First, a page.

The Economic and Financial Crimes Commission on Thursday opposed the bid for continuation of trial in the case of the senator representing Delta North in the National Assembly, Peter Nwaoboshi, who was charged with an alleged fraud of N322m.
The senator, along with two companies, was arraigned on April 25, 2018 before the Federal High Court in Lagos.
His case was being handled by Justice Mohammed Idris and the prosecution had already called two of his proposed six witnesses in the case.
However, Justice Idris was elevated to the Court of Appeal in June.
Not wanting the case to be transferred to another judge, which means it will start afresh, the defence counsel — Mrs Valerie Azinge (SAN), Mr C.A. Nmakwe and Mr I.O. Aniakor — wrote to the President of the Court of Appeal, Justice Zainab Bulkachuwa, requesting that Justice Idris be given a fiat to conclude the case despite that he had been elevated.
The defence counsel made the request pursuant to Section 396(7) of the Administration of Criminal Justice Act, 2015, which permits a judge elevated to the Court of Appeal to return to the high court to conclude partly-heard criminal cases.
The novel provision of the law, introduced in 2015, was to change the old trend where criminal cases had to always be transferred to another judge to start afresh — no matter how far the case had gone — upon the elevation of the judge handling the case.
In response to the application by Nwaoboshi’s lawyer, the Appeal Court President granted Justice Idris a fiat to return to the high court to conclude the case.
But when the case came up in court on Wednesday, the prosecuting counsel for the EFCC, Mr M.S. Abubakar, vehemently opposed the application that Justice Idris should conclude the case, insisting that it had to be transferred to another judge to start afresh.
Justice Idris adjourned till Thursday to take Abubakar’s objection to the continuation of the case by him.
At Thursday's proceedings, the prosecutor contended that Nwaoboshi’s case did not fall within Section 494 of the ACJA’s definition of partly-heard criminal cases that an elevated judge could continue.
According to him, Section 494 of the ACJA defined a partly-heard criminal case, that an elevated judge could continue, as one in which the prosecution has called all his witnesses and closed its case.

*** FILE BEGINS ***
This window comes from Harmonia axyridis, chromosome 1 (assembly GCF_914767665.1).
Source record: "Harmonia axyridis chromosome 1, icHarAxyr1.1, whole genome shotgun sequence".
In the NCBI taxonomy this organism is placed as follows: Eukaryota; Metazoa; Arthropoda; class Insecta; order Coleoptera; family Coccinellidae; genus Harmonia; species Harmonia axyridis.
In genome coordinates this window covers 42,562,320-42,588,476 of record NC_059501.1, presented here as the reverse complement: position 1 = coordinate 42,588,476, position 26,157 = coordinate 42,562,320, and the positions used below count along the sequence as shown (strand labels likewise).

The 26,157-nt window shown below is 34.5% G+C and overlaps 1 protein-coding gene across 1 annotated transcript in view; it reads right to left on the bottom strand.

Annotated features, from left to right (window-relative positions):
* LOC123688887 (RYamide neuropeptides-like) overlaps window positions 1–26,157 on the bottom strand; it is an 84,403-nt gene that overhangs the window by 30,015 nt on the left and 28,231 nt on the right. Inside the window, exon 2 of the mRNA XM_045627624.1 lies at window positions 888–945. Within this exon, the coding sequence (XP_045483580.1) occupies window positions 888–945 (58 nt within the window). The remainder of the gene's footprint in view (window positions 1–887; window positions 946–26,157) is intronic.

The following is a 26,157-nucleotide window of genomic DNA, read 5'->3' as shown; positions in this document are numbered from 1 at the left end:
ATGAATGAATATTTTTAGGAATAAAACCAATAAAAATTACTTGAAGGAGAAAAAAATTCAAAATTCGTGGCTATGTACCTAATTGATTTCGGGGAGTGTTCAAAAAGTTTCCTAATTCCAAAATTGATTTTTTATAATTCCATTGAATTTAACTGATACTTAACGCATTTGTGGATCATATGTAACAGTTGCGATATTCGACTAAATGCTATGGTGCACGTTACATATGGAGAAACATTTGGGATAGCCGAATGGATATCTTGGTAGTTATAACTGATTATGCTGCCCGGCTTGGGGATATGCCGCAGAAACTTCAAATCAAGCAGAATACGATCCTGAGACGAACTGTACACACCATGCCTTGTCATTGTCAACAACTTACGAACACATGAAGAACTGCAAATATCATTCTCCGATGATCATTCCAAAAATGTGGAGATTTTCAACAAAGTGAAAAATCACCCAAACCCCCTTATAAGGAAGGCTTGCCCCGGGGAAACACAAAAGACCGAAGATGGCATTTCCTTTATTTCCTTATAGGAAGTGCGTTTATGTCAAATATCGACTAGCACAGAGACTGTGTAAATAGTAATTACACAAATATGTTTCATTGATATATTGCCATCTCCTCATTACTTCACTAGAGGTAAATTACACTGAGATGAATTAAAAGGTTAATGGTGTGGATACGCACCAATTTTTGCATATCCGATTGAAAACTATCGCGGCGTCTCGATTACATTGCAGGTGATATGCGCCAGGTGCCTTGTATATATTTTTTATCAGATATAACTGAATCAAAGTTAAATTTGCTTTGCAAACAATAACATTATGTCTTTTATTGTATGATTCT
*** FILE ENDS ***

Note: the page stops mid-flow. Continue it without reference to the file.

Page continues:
Abubakar argued that in Nwaoboshi’s case, the prosecution had not closed its case, as it had only called two out of his six listed witnesses.
He urged Justice Idris not to proceed with the case.
“Section 396(7) is grossly unconstitutional. My Lord has ceased to be a judge of the Federal High Court, that fiat is unconstitutional," he said. "Counsel cannot, by consent, confer jurisdiction on the court where the court has none."
But Nwaoboshi’s lawyer, Azinge said she found it surprising that the EFCC, which had always accused the defence of employing dilatory tactics to frustrate cases, was kicking against expeditious trial of the senator’s case.
She reminded the judge that Section 396(7) was introduced to cure a defect in the country’s administration of criminal justice system.
"In this case, a fiat has been issued and My Lord has come down from the Court of Appeal; this is the first time this is happening in the history of this country," Azinge said.
“Arising from the clamour for expeditious trial of criminal cases by both the Bar and the bench, the legislature passed the ACJA; the legislators bought into our cry. Lawyers should not throw this away. In fact, I believe that this law should be exported to the rest of Africa.”
Backing her, the second defence counsel, Nmakwe, called the judge’s attention to Section 1 of the ACJA, which said its sole purpose was to achieve speedy dispensation of justice.
“This enactment calls for judicial activism,” Nmakwe said, urging the judge to proceed with the case.
After listening to the two sides, Justice Idris adjourned till July 31, 2018 for ruling.